Data

Rani Molla is a Bloomberg Gadfly columnist using data visualizations to cover corporations and markets. She previously worked for the Wall Street Journal.

Sprint just showed the promise and peril of a hot trend: consumers buying phones without carrier subsidies that lock them into long contracts. Sprint on Tuesday said it added 237,000 new monthly phone customers in its latest quarter with super-cheap plans meant for people with unlocked phones. But it also suffered a wider than expected loss as it paid up to lure those subscribers.

Last week, rival T-Mobile said it added more than 1 million new customers in the quarter, but earnings missed forecasts. Sprint and T-Mobile, the smaller and cheaper of the 'Big 4' carriers, have driven down prices to draw customers from AT&T and Verizon. But the approach is proving costly. It could also be tough to sustain if they can't improve service quality -- and bulking up network performance is another huge cost.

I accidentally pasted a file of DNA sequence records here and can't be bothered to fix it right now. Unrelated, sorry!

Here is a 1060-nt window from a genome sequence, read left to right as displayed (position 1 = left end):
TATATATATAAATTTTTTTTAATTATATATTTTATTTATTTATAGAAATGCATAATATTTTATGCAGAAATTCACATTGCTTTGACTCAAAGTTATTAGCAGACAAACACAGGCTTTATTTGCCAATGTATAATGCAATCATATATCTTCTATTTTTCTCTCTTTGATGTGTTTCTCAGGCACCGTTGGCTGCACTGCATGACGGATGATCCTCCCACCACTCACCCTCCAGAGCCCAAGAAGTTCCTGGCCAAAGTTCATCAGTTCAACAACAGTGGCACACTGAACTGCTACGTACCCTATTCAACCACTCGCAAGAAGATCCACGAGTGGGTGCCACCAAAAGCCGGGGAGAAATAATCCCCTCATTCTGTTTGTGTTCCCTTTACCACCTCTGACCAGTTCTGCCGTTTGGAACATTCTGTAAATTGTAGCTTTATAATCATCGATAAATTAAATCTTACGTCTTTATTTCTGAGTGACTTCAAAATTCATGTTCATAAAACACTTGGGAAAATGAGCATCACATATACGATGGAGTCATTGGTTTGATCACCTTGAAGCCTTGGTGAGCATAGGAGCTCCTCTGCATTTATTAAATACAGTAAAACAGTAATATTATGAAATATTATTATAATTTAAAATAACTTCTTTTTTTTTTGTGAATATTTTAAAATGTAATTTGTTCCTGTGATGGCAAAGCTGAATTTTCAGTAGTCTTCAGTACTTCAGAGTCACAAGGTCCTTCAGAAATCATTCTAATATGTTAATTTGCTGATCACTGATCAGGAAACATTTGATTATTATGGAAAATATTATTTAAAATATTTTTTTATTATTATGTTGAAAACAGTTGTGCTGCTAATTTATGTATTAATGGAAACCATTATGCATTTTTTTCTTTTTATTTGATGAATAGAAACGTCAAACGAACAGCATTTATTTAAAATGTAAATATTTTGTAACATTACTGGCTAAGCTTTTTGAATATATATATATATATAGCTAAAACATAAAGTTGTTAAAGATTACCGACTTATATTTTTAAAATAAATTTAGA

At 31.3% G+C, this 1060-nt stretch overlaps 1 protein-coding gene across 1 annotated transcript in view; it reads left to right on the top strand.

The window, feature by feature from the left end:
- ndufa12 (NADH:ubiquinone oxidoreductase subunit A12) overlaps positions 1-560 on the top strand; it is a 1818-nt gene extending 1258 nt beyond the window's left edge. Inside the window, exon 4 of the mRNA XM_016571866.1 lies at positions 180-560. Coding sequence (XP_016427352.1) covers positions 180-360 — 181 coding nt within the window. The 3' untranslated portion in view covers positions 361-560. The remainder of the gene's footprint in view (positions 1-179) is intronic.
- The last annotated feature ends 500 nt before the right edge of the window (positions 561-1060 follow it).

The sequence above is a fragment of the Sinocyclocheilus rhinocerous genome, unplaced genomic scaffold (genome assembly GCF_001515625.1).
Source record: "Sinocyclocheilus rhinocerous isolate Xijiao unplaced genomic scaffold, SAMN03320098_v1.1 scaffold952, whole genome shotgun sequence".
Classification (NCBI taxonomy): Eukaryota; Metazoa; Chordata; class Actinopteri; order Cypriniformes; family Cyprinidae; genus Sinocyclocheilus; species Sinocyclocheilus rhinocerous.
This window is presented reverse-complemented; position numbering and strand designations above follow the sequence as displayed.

phoneplans

 

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To contact the author of this story:
Rani Molla in New York at rmolla2@bloomberg.net

To contact the editor responsible for this story:
Mark Gongloff at mgongloff1@bloomberg.net